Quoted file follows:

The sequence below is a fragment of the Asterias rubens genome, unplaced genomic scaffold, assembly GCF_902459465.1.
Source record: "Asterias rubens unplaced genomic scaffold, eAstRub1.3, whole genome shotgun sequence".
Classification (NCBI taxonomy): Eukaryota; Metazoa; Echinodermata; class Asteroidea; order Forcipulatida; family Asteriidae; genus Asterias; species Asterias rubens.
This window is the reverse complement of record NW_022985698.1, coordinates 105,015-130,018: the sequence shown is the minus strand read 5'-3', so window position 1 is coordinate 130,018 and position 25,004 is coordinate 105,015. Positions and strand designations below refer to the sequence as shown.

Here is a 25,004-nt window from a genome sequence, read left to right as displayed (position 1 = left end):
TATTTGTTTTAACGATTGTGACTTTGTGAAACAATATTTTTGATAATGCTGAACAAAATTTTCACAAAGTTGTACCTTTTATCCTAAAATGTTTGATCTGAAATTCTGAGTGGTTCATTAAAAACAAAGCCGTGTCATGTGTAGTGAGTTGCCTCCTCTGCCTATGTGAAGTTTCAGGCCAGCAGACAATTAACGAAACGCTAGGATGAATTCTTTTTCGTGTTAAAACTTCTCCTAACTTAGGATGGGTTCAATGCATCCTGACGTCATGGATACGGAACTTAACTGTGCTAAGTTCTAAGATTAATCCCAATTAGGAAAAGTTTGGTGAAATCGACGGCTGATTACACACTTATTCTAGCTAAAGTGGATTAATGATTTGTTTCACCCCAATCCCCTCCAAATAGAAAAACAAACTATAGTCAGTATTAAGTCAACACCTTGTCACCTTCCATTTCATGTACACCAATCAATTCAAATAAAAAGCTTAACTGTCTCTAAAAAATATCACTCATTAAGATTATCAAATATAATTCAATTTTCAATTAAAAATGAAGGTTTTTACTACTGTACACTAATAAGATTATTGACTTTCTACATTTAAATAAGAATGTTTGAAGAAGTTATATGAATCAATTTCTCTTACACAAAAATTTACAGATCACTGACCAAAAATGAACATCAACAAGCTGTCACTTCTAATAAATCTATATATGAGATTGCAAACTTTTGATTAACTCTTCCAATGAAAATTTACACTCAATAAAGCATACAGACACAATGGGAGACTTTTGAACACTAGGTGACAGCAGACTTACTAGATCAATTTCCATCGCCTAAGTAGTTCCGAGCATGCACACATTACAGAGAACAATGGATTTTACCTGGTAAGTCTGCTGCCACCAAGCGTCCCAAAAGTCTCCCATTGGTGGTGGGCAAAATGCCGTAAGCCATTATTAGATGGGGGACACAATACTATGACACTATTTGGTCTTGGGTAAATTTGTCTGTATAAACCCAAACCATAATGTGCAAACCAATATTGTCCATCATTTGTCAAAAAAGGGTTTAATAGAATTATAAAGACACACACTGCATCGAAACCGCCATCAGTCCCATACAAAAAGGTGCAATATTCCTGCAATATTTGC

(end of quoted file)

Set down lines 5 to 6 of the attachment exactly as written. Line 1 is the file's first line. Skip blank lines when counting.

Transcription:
Here is a 25,004-nt window from a genome sequence, read left to right as displayed (position 1 = left end):
TATTTGTTTTAACGATTGTGACTTTGTGAAACAATATTTTTGATAATGCTGAACAAAATTTTCACAAAGTTGTACCTTTTATCCTAAAATGTTTGATCTGAAATTCTGAGTGGTTCATTAAAAACAAAGCCGTGTCATGTGTAGTGAGTTGCCTCCTCTGCCTATGTGAAGTTTCAGGCCAGCAGACAATTAACGAAACGCTAGGATGAATTCTTTTTCGTGTTAAAACTTCTCCTAACTTAGGATGGGTTCAATGCATCCTGACGTCATGGATACGGAACTTAACTGTGCTAAGTTCTAAGATTAATCCCAATTAGGAAAAGTTTGGTGAAATCGACGGCTGATTACACACTTATTCTAGCTAAAGTGGATTAATGATTTGTTTCACCCCAATCCCCTCCAAATAGAAAAACAAACTATAGTCAGTATTAAGTCAACACCTTGTCACCTTCCATTTCATGTACACCAATCAATTCAAATAAAAAGCTTAACTGTCTCTAAAAAATATCACTCATTAAGATTATCAAATATAATTCAATTTTCAATTAAAAATGAAGGTTTTTACTACTGTACACTAATAAGATTATTGACTTTCTACATTTAAATAAGAATGTTTGAAGAAGTTATATGAATCAATTTCTCTTACACAAAAATTTACAGATCACTGACCAAAAATGAACATCAACAAGCTGTCACTTCTAATAAATCTATATATGAGATTGCAAACTTTTGATTAACTCTTCCAATGAAAATTTACACTCAATAAAGCATACAGACACAATGGGAGACTTTTGAACACTAGGTGACAGCAGACTTACTAGATCAATTTCCATCGCCTAAGTAGTTCCGAGCATGCACACATTACAGAGAACAATGGATTTTACCTGGTAAGTCTGCTGCCACCAAGCGTCCCAAAAGTCTCCCATTGGTGGTGGGCAAAATGCCGTAAGCCATTATTAGATGGGGGACACAATACTATGACACTATTTGGTCTTGGGTAAATTTGTCTGTATAAACCCAAACCATAATGTGCAAACCAATATTGTCCATCATTTGTCAAAAAAGGGTTTAATAGAATTATAAAGACACACACTGCATCGAAACCGCCATCAGTCCCATACAAAAAGGTGCAATATTCCTGCAATATTTGC